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The AAPG/Datapages Combined Publications Database

GCAGS Transactions


Gulf Coast Association of Geological Societies Transactions
Vol. 56 (2006), Pages 727-740

Restoration of Barrier Islands Overlying Poorly-Consolidated Sediments, South-Central Louisiana

Julie Dean Rosati, Gregory W. Stone, Robert G. Dean, Nicholas C. Kraus


Late Holocene barrier islands along south-central Louisiana comprise primarily very fine sand overlying poorly-consolidated, organic-rich, fine silts and clays. These barriers experience high rates of relative sea level rise largely due to subsidence. Lowering of a barrier island by subsidence is compounded as barrier sand is transported onto previously non-loaded sediments, e.g., into the bay via overwash during storms or alongshore due to sediment transport. The existing barrier elevation and width may thereby be reduced, making future overwash and inlet breaching more likely, and the new deposit begins to load the previously poorly-consolidated substrate. Over century to millennial time scales, these barriers may become subaqueous and abandoned on the inner shelf (e.g., Ship, Tiger, and Trinity shoals, Louisiana).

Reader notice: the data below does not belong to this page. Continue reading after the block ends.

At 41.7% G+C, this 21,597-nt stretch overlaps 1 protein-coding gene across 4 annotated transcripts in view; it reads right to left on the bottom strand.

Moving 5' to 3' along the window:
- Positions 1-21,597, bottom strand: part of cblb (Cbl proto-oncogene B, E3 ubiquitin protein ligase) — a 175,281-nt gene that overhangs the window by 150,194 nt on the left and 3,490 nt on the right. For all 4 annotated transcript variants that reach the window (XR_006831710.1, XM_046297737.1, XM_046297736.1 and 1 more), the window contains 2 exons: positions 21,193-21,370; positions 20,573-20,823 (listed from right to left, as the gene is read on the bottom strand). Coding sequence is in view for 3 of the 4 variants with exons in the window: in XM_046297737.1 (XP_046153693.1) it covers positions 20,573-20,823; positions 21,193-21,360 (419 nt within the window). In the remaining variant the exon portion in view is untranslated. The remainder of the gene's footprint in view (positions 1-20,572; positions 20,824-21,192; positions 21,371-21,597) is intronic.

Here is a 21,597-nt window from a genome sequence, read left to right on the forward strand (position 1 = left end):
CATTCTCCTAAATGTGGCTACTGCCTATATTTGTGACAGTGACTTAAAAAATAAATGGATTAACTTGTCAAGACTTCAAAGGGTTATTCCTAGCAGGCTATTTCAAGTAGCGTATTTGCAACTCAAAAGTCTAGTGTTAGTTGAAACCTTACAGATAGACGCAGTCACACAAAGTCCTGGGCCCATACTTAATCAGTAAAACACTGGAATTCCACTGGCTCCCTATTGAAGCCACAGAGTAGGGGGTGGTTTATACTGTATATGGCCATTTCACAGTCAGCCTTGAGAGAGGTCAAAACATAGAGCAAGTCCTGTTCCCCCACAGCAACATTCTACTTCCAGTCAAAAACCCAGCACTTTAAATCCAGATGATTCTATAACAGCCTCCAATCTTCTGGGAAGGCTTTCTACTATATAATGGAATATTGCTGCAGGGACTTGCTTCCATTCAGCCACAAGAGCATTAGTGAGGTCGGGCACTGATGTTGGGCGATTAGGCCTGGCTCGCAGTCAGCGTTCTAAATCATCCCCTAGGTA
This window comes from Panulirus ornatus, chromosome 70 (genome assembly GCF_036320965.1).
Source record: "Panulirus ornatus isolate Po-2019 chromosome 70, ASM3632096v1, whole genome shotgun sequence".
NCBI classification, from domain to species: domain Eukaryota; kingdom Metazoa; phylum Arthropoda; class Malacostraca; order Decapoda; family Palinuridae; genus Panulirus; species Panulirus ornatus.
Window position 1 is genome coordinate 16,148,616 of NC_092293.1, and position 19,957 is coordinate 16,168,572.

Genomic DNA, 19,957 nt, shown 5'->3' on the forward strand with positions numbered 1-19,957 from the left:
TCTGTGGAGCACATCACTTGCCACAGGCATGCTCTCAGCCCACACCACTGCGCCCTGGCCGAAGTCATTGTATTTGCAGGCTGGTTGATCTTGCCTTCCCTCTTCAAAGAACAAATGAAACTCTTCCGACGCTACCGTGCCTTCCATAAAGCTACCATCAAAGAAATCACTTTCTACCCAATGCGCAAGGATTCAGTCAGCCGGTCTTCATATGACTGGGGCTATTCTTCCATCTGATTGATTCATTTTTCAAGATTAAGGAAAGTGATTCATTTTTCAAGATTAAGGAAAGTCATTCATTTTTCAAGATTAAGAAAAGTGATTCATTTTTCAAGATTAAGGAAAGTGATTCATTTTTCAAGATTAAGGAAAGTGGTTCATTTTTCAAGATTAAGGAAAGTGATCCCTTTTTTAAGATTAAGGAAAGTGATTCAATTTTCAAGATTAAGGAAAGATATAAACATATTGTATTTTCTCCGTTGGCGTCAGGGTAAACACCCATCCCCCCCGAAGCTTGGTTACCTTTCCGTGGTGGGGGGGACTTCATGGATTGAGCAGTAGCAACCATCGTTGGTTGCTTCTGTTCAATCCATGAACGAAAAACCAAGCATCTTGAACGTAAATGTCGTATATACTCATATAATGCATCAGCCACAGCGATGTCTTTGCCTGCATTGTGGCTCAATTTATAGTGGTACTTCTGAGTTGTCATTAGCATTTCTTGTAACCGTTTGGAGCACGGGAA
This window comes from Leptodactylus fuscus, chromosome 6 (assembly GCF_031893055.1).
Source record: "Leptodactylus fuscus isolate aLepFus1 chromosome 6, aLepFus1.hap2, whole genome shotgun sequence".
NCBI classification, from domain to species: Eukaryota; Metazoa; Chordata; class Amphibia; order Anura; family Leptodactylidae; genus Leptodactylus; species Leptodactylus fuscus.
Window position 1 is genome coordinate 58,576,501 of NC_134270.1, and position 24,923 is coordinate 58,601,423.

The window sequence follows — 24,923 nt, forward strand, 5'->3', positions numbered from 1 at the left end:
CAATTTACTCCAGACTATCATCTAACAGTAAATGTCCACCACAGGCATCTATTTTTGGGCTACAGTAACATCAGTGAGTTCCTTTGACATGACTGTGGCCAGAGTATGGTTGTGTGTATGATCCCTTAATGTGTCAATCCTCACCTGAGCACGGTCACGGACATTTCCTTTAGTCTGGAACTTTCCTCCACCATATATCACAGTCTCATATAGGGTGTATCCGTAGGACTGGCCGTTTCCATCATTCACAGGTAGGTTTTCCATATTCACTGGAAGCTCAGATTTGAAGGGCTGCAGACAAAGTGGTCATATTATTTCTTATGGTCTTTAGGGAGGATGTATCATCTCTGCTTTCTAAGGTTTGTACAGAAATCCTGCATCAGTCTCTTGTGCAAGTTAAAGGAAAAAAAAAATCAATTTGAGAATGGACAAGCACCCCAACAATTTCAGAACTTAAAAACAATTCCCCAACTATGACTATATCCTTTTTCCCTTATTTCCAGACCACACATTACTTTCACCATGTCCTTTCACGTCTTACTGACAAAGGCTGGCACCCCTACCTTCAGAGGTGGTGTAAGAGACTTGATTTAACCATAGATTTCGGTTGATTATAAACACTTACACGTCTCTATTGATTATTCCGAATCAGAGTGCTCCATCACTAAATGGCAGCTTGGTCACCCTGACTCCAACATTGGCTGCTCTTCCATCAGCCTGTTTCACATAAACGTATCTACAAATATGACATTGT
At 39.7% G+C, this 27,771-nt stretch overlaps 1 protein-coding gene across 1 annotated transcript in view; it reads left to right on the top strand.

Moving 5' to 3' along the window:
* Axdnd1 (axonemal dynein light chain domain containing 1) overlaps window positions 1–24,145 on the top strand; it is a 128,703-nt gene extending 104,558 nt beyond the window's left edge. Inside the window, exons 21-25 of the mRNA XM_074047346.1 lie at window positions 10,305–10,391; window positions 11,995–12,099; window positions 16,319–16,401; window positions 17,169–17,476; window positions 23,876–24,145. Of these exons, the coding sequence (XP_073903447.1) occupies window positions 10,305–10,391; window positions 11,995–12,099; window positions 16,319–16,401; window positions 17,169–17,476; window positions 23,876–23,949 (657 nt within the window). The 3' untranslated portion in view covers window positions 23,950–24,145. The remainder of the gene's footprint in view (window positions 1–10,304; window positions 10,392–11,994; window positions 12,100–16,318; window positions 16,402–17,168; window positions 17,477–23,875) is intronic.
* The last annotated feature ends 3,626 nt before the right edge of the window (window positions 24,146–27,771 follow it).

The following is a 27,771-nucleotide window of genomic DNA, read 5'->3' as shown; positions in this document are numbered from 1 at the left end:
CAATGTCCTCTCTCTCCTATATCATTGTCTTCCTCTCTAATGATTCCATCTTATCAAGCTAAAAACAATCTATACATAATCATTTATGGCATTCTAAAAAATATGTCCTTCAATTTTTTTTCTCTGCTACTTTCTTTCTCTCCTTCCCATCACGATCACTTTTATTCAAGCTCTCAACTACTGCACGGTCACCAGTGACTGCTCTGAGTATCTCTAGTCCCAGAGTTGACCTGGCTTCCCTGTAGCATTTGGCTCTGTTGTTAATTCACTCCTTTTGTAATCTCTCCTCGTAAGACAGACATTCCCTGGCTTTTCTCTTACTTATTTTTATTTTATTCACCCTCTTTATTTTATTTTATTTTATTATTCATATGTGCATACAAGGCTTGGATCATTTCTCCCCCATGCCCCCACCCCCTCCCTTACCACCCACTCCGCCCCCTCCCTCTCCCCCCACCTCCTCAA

One means of abating barrier island loss is large-scale island restoration through infusion of sediment. Because barrier islands can protect fragile wetlands, infrastructure, and mainland shores, large-scale island restoration is being considered as part of the Louisiana Coastal Area Study. However, for those barriers overlying poorly-consolidated sediments, the additional loading due to island restoration will increase the magnitude and rate of local subsidence. Present design procedure does not account for time-dependent consolidation due to loading by initial placement of sediment on these islands and possible future maintenance renourishment. A newly-developed two-dimensional (cross-shore) mathematical model was applied to investigate the dependence of beach nourishment on barrier island morphologic change within a poorly-consolidated setting. Initial results indicate that, to minimize barrier island migration and maintain dune height, it is advantageous to construct one large nourishment project, rather than smaller projects that are renourished incrementally.

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